How does COVID-19 Impact the Resilience
of UK-East Asia TNE Partnerships?
You are cordially invited to join the PEER Webinar and Roundtable Dialogue: ‘How Does COVID-19 Impact the Resilience of UK-East Asia TNE Partnership?’’ on Friday 9th September 2022 , 09.00-10.45 UK time (16.00-17.45 Malaysian time), on Zoom.
Please join the PEER webinar to find out more about the sources and factors that challenge and enhance the resilience of UK transnational education (TNE) partnerships in East Asia.
In the past decade, there has been an evolution, or rather a revolution, in the development of new forms of TNE programmes between the UK and different world regions of which East Asia hosts the most TNE students. In a nutshell, these higher education learning programmes are provided outside the UK but lead to an award of a UK degree-awarding institution. In some partnerships this might be a joint or dual award.
The latest statistics show more UK institutions than ever provided higher education degrees overseas and the TNE student number grew by 12.8% and reached nearly 500,000 in the academic year 2020-21 when the higher education sector faced immense challenges caused by the COVID-19 pandemic (HESA 2022).*
The main TNE arrangements can be seen as a ‘TNE ladder’ distance learning, validation, franchise, collaborative, branch campus, which reflects an increasing level of UK partners’ commitment, investment or risk. Partners may change their TNE arrangements from one to another over time. Covid-19 has impacted these different types of TNE partnerships to varying degree. Additionally, the pandemic has also affected East Asian countries at different times and individual governments have responded in different ways. The challenges and mitigating measures of TNE partners are not universal across these countries during the pandemic and in the recovery phase.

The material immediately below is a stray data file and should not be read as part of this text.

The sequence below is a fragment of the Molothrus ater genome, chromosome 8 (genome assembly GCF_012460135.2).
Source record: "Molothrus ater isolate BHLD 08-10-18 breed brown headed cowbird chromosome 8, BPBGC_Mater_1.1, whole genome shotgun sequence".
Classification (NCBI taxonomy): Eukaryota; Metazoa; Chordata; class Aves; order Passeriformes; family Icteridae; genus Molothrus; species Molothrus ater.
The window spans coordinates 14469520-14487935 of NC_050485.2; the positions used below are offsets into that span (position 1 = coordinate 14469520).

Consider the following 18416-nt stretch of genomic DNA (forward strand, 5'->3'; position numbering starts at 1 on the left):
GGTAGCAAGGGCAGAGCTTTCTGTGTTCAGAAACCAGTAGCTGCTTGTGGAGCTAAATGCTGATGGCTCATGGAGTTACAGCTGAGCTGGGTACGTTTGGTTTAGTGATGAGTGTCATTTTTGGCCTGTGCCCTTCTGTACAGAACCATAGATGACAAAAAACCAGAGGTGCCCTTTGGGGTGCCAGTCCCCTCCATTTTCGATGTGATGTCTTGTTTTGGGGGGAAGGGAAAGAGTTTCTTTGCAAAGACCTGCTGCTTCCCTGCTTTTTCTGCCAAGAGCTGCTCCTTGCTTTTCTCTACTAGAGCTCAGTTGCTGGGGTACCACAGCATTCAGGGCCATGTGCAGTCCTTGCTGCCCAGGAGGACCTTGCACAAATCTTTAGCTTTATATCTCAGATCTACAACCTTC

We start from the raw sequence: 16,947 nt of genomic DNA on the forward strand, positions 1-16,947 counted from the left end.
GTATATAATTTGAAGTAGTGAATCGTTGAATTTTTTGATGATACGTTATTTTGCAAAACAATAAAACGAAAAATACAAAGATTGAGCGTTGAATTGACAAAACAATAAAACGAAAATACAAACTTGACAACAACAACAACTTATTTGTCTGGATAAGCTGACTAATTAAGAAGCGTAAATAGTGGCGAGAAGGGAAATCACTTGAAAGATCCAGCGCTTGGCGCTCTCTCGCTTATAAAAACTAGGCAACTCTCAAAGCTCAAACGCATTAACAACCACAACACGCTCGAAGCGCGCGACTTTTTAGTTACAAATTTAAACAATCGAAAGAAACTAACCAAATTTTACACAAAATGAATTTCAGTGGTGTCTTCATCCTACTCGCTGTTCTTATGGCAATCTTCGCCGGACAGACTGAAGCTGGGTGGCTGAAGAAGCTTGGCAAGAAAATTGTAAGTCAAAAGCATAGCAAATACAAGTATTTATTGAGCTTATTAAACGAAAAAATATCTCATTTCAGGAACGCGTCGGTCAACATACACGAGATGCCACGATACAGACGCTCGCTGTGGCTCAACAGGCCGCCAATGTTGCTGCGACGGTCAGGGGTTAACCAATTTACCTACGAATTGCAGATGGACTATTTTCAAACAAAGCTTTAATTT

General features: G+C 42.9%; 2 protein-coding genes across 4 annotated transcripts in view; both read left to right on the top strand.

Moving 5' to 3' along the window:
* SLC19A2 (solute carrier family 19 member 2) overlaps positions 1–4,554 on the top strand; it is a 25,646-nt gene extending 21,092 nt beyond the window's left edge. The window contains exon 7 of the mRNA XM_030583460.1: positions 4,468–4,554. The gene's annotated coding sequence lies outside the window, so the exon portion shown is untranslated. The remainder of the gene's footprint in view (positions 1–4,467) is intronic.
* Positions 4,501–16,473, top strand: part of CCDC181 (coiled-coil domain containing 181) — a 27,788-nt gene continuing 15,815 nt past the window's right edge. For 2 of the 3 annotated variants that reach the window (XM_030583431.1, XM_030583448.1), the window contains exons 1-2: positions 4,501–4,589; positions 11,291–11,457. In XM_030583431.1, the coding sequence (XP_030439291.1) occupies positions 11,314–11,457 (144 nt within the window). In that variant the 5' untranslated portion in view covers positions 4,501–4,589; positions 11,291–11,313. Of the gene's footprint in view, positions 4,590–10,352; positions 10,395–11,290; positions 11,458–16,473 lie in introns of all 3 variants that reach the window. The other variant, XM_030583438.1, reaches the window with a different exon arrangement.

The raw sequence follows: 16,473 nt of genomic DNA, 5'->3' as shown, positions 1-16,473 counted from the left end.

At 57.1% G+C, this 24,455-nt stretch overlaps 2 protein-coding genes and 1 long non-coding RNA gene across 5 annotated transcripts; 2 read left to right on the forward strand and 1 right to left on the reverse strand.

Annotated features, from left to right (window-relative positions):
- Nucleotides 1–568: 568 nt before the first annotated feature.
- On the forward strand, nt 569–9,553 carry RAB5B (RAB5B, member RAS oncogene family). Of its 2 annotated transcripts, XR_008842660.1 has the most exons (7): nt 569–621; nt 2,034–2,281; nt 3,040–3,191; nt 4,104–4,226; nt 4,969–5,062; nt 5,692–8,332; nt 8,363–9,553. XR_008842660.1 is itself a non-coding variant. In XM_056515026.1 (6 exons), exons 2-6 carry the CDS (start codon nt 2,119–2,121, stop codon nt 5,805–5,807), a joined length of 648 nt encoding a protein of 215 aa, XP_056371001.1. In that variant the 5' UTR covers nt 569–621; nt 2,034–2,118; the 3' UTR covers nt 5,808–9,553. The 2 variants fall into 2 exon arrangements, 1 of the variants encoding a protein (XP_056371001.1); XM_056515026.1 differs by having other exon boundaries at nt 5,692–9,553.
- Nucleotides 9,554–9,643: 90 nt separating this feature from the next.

The PEER project navigates the complexities of TNE partnerships, such as TNE rationales, components and structures, impacts, policies and regulations of sending or host countries across East Asia. At this webinar the PEER researchers analyse the Covid-19 impact on TNE partnerships through case studies. The Roundtable Dialogue will flesh out some important differences and camouflaging similarities of TNE partnerships in different contexts from historical, social, political and pedagogical perspectives.
* The figure included only students who study for awards or courses of UK universities, but study overseas without coming to the UK.Students who commence their studies outside the UK and subsequently come to continue their studies within the UK are included in the record up until the point at which they enter the UK.
The webinar is free of charge but registration is required.
To engage with wider audiences based in the UK, East Asia and elsewhere, we will use the Zoom platform. Further details will be sent to you after you have registered.
(See your own time zone here).
09.00-09.05 (UK time)
Roundtable Dialogue: How to (re)build UK-East Asia TNE Partnerships post-Covid?
Moderator: Dr Jaya Jacobo, Coventry University
Collaborative TNE Partnerships